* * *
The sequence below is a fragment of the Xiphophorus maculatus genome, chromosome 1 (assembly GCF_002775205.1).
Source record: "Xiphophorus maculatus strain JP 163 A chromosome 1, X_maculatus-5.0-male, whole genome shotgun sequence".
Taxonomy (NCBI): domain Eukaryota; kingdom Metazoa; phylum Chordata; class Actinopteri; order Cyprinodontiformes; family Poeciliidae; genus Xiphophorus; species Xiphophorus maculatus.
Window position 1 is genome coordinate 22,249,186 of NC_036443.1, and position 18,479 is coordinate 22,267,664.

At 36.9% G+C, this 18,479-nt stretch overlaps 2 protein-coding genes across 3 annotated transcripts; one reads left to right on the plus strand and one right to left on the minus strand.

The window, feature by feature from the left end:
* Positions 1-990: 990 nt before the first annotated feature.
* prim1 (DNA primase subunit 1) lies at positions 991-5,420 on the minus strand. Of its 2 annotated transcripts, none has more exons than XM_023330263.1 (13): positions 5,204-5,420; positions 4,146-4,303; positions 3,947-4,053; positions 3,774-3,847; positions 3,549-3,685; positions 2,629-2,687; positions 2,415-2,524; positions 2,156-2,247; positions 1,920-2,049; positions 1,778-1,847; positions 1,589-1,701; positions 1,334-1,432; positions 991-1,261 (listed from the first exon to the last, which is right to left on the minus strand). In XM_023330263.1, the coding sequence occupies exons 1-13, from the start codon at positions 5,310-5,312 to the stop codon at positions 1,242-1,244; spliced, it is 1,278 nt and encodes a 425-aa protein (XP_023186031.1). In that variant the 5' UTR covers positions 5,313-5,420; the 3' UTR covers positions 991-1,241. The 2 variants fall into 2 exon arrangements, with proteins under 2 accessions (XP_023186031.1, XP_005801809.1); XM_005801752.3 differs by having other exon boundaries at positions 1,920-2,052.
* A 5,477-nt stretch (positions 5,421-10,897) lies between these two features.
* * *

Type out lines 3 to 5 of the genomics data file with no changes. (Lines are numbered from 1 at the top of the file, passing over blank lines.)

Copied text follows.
Taxonomy (NCBI): domain Eukaryota; kingdom Metazoa; phylum Chordata; class Actinopteri; order Cyprinodontiformes; family Poeciliidae; genus Xiphophorus; species Xiphophorus maculatus.
Window position 1 is genome coordinate 22,249,186 of NC_036443.1, and position 18,479 is coordinate 22,267,664.

At 36.9% G+C, this 18,479-nt stretch overlaps 2 protein-coding genes across 3 annotated transcripts; one reads left to right on the plus strand and one right to left on the minus strand.